The Exercise principle

The number of repetitions of the exercises in the Athlete Check are deliberately kept low so that the test itself does not take too much time. Instead, more time should be spent on learning the technique. This is new too: Every athlete can do as many trial repetitions as they wish.

Moreover, the new Athlete Assessment allows for more exercise combinations. Less complex exercises from the endurance area, such as Crunches and High Knees, can be part of the fitness test. This will help beginners especially, to get started, and it reduces the risk of technical errors and a resulting high level of stress during the first Coach week.

Due to the low number of repetitions and the degree of difficulty, advanced athletes will have the opportunity to start with the first Coach session directly after the fitness test.

What else do I need to know about the Athlete Assessment?

To absolute beginners, we recommend not to go directly from the fitness test to the first Coach session, but to wait for at least one day to see whether there will be any muscle fatigue. Should this be the case, please wait until it has completely gone. Then begin with your first Coach week. As great as the motivation may be at the beginning: Health issues always have priority. The Coach will be enough of a challenge to you! For an optimal start, prepare yourself mentally for the coming weeks and inform yourself in our Blog on all topics related to training, nutrition, and science.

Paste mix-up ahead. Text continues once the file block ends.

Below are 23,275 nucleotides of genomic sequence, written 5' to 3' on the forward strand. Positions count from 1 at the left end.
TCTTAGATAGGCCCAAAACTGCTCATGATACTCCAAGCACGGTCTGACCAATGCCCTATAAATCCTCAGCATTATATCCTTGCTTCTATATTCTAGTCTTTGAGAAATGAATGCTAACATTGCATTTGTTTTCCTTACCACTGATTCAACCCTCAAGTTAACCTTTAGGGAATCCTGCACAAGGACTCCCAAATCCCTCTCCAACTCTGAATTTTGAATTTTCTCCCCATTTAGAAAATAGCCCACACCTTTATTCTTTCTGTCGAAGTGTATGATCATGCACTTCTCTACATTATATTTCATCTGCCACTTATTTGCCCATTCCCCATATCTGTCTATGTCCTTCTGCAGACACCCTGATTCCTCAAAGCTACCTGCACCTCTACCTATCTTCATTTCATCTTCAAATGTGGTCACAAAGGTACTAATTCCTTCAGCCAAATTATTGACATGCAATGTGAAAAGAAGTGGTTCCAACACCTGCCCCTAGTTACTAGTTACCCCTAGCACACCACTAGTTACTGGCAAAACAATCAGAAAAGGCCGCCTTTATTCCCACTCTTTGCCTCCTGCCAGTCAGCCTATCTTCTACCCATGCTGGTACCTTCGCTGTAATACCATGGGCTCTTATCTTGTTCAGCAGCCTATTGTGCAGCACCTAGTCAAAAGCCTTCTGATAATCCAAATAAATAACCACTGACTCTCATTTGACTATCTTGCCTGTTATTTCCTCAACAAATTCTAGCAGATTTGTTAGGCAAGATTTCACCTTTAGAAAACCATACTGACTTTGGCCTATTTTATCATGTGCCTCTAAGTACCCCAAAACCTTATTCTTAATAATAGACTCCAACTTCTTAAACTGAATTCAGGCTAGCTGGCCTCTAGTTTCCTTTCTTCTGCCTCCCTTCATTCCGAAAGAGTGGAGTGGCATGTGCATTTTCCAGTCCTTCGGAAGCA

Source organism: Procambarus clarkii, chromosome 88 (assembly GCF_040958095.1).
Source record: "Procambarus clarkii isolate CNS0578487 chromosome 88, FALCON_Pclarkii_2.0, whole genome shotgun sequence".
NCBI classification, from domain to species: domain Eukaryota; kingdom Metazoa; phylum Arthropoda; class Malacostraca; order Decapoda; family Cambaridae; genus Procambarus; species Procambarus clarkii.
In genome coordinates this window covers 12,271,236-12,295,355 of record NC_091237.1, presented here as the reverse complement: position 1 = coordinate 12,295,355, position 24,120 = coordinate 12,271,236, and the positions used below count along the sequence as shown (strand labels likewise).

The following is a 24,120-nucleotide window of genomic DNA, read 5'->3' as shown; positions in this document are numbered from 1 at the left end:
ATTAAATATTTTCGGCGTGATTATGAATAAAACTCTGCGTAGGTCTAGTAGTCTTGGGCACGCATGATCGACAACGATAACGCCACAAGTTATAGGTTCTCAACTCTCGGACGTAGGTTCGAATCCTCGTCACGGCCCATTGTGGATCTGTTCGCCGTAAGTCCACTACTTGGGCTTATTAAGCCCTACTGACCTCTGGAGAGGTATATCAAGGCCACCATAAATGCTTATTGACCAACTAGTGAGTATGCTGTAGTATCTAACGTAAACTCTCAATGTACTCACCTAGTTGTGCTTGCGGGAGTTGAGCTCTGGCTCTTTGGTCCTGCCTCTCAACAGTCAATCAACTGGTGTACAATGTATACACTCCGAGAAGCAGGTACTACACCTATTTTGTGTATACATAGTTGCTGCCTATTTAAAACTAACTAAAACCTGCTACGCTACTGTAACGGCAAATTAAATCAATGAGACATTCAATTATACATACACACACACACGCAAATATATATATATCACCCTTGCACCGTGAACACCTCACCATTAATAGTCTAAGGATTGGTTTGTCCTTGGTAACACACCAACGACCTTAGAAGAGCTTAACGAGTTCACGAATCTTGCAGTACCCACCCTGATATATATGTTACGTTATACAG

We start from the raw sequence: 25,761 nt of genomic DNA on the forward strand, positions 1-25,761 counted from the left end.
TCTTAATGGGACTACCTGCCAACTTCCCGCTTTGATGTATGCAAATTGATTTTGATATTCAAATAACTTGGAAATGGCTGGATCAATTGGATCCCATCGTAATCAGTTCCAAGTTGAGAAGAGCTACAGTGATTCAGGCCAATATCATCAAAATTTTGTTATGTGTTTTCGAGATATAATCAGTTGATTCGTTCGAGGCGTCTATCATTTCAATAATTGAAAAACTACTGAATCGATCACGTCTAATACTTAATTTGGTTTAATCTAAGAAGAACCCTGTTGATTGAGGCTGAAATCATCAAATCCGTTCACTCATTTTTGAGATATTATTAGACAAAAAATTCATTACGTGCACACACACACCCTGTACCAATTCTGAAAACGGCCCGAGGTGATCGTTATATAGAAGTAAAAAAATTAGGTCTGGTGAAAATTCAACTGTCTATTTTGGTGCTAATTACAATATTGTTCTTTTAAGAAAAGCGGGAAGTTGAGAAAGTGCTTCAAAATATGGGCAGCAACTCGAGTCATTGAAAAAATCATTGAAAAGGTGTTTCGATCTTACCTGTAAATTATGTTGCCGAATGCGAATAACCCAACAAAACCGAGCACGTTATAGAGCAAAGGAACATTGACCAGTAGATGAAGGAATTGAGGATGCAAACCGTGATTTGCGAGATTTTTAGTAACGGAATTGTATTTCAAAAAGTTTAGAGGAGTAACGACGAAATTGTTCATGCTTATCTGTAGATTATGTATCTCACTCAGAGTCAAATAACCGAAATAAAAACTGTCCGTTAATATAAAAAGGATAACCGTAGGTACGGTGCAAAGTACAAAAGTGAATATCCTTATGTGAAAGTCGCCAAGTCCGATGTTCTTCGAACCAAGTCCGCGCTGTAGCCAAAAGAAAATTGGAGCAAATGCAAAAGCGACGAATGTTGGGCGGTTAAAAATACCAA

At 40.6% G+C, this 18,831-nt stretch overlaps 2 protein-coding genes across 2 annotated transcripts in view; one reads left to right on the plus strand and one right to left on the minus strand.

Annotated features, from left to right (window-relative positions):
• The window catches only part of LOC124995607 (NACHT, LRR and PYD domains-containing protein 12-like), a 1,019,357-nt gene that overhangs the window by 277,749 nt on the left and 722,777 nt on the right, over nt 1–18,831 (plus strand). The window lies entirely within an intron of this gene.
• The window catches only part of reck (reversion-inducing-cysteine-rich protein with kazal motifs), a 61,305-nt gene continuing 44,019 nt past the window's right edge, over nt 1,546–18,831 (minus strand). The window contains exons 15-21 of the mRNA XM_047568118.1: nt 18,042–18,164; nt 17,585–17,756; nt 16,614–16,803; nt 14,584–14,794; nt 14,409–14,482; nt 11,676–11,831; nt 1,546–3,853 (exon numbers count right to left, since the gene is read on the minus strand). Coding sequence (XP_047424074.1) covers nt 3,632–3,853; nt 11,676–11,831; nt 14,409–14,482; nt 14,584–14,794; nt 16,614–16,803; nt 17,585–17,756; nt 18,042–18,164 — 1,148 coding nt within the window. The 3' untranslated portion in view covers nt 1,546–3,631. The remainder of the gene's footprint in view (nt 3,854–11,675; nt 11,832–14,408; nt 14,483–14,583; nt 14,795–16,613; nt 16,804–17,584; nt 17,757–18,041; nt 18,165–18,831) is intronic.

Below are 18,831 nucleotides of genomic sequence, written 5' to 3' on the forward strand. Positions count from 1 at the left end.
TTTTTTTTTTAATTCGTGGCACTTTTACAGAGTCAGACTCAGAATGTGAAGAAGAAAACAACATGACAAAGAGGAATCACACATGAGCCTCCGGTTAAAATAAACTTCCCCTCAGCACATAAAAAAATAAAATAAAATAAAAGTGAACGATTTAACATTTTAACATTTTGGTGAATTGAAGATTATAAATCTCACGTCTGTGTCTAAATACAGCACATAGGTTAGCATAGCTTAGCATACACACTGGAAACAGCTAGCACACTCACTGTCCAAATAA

The Freeletics Athlete Assessment is the best individualized program for assessing your athletic performance, and is the most important step at the beginning of your Coach journey. It will influence your Coach in the short and long term.

Even during a Coach Journey, the Athlete Assessment can be retaken. You will still advance into the next week and will not be set back to week 1. All previously completed trainings and PBs will also still remain intact. Since Coach weeks do not necessarily coincide with temporal weeks, no week from your coach subscription is lost when you repeat the Athlete Assessment within a Coach period.

Nevertheless, the longer a Coach Journey takes, the more the time and number influences the algorithm of the Coach, with the aim to keep you continuously challenged. The Athlete Assessment should therefore only be repeated after a longer break, for example after an illness or injury, so the Coach can adapt to the current situation of the Athlete.